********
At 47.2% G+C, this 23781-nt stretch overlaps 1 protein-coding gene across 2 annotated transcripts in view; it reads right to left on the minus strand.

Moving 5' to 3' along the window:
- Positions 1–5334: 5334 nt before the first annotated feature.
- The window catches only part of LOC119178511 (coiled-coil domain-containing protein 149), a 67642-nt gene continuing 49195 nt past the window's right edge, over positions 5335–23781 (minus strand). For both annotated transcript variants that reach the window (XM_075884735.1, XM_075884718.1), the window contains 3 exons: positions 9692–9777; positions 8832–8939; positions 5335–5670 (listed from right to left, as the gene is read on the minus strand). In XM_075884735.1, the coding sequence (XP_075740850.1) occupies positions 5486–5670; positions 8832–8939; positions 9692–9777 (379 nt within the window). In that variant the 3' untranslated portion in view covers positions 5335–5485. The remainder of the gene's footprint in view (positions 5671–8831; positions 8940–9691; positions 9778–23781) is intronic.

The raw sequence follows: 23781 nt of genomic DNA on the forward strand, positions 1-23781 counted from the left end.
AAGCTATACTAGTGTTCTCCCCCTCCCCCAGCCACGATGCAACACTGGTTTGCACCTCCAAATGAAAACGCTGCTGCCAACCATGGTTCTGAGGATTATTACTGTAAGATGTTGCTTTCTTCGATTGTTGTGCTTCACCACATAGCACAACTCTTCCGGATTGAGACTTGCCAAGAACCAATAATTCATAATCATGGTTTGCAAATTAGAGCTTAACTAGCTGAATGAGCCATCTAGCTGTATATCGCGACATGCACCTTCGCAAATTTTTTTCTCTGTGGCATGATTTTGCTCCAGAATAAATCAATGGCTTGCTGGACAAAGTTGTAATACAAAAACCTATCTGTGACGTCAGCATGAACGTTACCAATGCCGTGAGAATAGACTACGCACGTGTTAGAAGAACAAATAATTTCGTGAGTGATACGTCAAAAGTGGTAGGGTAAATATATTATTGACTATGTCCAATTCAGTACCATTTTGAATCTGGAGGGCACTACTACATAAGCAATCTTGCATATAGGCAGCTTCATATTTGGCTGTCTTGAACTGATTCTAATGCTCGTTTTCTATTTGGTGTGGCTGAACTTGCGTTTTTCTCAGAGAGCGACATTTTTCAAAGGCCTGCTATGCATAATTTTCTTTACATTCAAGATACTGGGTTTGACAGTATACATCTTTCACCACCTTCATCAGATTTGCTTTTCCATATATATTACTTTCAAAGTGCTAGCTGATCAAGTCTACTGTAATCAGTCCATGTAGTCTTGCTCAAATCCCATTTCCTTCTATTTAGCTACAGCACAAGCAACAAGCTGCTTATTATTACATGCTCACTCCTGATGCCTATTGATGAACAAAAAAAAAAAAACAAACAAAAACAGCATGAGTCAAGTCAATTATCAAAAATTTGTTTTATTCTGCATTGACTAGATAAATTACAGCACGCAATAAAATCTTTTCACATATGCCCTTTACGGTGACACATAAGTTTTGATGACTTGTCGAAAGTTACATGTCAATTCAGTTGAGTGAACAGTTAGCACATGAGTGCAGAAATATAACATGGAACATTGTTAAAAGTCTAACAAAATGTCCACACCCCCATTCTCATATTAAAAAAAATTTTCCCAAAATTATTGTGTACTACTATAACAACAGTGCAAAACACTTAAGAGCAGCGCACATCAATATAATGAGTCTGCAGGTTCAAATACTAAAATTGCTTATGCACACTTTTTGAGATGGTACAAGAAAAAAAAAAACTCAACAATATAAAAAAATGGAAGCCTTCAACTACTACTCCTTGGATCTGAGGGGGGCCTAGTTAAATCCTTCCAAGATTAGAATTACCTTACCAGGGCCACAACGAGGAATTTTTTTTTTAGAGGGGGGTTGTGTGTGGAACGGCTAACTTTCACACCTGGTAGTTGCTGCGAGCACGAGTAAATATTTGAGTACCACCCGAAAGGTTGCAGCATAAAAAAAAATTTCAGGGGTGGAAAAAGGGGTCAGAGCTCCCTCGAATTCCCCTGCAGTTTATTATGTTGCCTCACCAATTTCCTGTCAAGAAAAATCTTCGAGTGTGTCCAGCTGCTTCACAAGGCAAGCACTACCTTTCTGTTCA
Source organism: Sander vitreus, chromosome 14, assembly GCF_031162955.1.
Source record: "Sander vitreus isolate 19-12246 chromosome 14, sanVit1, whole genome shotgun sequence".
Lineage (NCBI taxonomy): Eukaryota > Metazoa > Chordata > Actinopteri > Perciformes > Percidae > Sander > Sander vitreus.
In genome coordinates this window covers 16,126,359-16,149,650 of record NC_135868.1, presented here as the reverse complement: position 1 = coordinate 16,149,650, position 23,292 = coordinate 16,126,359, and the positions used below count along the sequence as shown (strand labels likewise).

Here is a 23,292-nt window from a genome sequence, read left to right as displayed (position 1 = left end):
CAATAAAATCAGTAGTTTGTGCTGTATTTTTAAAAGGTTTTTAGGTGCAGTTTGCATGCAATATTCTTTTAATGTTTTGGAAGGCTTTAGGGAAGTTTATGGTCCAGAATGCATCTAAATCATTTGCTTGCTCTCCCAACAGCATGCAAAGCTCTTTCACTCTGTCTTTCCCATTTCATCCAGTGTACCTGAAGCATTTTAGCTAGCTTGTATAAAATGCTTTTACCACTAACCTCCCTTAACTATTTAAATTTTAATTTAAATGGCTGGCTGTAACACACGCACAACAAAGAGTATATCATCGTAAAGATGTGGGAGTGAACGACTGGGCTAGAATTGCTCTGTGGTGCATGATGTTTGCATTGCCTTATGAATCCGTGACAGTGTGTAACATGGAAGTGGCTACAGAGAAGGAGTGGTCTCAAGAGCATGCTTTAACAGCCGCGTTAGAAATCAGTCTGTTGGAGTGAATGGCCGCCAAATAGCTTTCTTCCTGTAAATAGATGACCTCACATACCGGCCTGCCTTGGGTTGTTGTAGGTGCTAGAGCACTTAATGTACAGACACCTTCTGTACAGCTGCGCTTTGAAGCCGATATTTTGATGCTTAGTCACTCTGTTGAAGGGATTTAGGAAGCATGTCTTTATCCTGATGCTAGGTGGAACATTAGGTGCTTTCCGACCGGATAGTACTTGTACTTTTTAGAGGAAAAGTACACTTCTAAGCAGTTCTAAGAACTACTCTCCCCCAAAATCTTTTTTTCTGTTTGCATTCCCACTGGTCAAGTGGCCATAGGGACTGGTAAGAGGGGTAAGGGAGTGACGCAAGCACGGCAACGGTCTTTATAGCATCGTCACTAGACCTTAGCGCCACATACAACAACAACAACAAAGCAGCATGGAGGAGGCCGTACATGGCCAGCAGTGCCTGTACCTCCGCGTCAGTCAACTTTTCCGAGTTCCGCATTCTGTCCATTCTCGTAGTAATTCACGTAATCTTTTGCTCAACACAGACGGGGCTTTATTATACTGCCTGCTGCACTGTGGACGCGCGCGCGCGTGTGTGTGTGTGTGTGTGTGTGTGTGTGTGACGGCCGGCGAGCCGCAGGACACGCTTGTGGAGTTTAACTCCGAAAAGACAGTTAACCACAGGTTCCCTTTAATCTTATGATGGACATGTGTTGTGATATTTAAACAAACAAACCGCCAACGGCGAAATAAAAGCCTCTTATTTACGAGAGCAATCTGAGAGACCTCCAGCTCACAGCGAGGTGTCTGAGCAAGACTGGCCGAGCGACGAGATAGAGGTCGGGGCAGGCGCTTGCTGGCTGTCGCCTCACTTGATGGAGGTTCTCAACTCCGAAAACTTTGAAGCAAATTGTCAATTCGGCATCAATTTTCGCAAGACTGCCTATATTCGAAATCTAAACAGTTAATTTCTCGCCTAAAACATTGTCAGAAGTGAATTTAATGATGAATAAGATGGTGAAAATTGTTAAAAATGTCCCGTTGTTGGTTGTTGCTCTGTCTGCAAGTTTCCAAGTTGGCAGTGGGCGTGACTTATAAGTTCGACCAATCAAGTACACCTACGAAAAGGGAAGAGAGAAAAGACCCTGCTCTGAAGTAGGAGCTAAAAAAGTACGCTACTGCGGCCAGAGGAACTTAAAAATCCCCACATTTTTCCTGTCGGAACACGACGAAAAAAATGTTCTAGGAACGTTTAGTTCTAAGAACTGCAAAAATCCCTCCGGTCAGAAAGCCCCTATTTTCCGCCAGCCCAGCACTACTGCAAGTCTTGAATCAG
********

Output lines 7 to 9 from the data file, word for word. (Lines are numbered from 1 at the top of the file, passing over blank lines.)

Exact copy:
Source organism: Sander vitreus, chromosome 14, assembly GCF_031162955.1.
Source record: "Sander vitreus isolate 19-12246 chromosome 14, sanVit1, whole genome shotgun sequence".
Lineage (NCBI taxonomy): Eukaryota > Metazoa > Chordata > Actinopteri > Perciformes > Percidae > Sander > Sander vitreus.